You might be surprised to discover that bell ringing as we know it – that familiar collection of sounds that can be heard in most parts of the country every Sunday morning – is a thoroughly English tradition.

“It’s uniquely English, ringing bells like this – what’s called full-circle ringing, where the bell is turning through a full 360 degrees. It’s only really done in England,” explained Matthew, who has been a ringer since he was 15.

While the British Isles is home to around 5,500 full circle towers, the rest of the world has only 150 put together.

“In other countries, they would tend to just swing the bells a little bit – what they would call chiming,” said Matthew.

“Or in some countries they just hit the outside of the bell.”

On 11 November 2018, 100 years since Armistice, bells will ring out in unison from churches and cathedrals in villages, towns and cities across the country. Big Ben will also strike at 11am to mark the centenary. To mark the final year of the First World War centenary commemorations, 1,400 new bell ringers will be recruited in honour of the 1,400 that lost their lives during the First World War.

A publication released by Ringing Remembers suggests that bell ringing is a skill ‘that is both a sport and an art, social, a mental exercise and good for focus and fitness’.

Doreen Stephenson, who has been bell ringing for 25 years, and was motivated to start after seeing the ringers at St Peter’s, appreciates the mental challenge that bell ringing involves. “You have to think about it rather than just waving your arms in the air,” she said.

St Peter’s Church Hutton – Bell Ringing

Doreen, like many, also enjoys the social side of bell ringing. “It’s very companionable. It’s a sociable activity.”
Louise agrees.

“It’s pretty boring as a solo hobby! It’s very welcoming, that’s what I like about bell ringing.”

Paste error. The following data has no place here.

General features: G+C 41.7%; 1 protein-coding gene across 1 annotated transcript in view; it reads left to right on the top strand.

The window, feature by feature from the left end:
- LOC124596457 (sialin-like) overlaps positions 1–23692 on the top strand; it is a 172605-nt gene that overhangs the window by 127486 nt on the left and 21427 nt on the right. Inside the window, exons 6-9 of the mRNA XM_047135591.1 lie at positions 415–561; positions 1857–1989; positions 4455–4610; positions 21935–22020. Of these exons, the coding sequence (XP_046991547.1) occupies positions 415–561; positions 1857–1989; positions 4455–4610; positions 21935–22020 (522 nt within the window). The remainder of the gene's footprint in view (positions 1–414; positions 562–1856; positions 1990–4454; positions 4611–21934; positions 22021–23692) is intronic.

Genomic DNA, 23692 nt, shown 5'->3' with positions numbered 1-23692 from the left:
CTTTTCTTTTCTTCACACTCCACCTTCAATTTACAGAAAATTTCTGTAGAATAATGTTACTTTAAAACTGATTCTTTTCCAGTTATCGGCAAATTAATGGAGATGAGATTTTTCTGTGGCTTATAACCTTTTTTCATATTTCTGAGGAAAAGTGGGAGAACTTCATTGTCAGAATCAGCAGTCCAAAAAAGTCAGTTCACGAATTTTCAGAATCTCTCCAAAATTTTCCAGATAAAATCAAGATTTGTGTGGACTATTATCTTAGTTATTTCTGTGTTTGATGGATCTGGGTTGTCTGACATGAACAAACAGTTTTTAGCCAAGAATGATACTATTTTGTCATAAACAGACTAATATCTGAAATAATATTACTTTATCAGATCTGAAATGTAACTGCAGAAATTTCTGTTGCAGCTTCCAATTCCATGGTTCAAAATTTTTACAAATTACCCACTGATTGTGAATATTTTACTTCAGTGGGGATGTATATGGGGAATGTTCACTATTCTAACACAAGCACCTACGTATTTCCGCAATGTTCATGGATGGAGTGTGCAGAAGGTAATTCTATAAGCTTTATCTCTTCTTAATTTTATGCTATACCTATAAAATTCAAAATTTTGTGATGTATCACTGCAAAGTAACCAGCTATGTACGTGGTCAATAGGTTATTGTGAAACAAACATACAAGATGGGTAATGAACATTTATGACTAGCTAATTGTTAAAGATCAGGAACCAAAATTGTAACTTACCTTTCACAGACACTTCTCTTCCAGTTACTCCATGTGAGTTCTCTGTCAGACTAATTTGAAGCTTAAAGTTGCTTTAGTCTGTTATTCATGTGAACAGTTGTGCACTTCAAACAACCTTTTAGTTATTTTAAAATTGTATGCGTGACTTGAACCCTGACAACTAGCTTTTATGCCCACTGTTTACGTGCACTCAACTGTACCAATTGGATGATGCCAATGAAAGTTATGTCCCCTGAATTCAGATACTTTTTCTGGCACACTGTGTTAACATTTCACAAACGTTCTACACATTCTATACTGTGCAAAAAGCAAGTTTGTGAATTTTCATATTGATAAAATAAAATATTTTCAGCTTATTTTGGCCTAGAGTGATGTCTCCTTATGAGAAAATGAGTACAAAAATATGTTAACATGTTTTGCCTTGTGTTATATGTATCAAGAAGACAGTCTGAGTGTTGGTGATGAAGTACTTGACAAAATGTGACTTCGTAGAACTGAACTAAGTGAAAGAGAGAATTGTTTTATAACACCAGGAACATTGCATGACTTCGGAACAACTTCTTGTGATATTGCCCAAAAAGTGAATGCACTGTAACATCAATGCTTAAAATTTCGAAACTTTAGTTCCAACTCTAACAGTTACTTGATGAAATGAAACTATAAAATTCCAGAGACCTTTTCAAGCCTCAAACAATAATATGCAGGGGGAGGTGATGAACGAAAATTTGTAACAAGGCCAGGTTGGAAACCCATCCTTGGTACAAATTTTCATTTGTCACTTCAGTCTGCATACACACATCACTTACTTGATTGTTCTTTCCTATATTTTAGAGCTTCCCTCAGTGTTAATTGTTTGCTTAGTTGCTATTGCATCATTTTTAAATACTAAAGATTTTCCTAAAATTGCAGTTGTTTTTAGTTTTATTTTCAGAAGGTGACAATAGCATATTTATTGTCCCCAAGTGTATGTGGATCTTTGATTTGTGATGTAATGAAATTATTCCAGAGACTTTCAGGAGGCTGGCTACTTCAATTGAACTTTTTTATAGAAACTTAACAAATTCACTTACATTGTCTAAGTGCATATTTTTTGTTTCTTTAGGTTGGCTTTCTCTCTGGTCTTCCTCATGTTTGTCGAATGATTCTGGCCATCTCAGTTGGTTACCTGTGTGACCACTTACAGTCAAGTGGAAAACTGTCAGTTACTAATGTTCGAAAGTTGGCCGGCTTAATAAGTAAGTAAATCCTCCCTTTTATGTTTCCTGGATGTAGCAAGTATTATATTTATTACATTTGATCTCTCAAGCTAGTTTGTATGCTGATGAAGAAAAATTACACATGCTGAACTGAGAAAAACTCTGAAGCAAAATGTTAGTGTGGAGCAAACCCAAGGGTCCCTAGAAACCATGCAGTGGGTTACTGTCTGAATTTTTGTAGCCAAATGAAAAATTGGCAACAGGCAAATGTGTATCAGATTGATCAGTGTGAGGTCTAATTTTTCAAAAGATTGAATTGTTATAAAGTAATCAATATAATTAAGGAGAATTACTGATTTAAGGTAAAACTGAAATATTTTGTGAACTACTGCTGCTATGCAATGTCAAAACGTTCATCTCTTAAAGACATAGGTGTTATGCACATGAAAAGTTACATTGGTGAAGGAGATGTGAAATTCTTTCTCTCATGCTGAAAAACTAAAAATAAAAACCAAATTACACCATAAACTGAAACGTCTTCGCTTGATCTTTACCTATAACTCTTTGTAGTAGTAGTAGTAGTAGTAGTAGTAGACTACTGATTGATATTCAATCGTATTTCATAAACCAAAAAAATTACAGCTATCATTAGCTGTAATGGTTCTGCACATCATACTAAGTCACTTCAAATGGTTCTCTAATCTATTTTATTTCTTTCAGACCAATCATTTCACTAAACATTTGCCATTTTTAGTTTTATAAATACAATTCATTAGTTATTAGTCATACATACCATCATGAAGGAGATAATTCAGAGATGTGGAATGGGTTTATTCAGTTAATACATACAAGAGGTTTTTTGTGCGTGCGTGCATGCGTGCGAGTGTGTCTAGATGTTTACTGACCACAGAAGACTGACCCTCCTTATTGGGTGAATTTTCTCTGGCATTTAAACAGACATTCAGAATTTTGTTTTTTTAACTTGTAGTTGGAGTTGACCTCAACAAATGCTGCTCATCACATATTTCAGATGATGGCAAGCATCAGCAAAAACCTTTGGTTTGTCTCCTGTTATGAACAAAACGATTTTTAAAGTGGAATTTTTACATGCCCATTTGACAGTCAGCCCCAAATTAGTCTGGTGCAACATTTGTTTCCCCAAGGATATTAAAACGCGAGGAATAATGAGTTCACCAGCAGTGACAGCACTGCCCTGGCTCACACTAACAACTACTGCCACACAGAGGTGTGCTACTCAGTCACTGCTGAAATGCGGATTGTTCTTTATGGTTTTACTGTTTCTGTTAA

The beautiful St Peter’s Church at Hutton.

Having received a kind welcome from those at St Peter’s, and enjoyed a cup of tea with a Tunnock’s caramel wafer along with a chat, I decided to give it a go myself.

Bell ringing involves a handstroke and a backstroke – beginners learn these two strokes separately. The handstroke involves pulling the sally – the fluffy part of the rope – downwards. This starts the bell moving, turning it through 360 degrees.

The backstroke involves pulling the tail end – the other part of the rope – which moves the bell in the opposite direction so that it finishes back where it started. The bell strikes on both strokes – one full cycle makes the bell strike twice. An experienced bellringer can vary the timing of the handstroke and backstroke in order to allow the bell to sound when they need, which is essential when ringing with others.

Once you are able to ring both strokes separately with the help of a teacher, the next step is to learn to ring both strokes together. This takes practice because it requires quite a bit of coordination.

With the invaluable help and encouragement of Louise and Matthew, and after a few shaky attempts, I managed a successful backstroke. I can confirm that it was a lot of fun and very satisfying, and would definitely be beneficial to my fitness if I were to do enough of it.

There are many churches in Driffield and the surrounding villages that offer bell ringing. If you would be interested in joining in with this poignant act of commemoration and becoming one of 1,400 new bellringers, get in touch with your local church.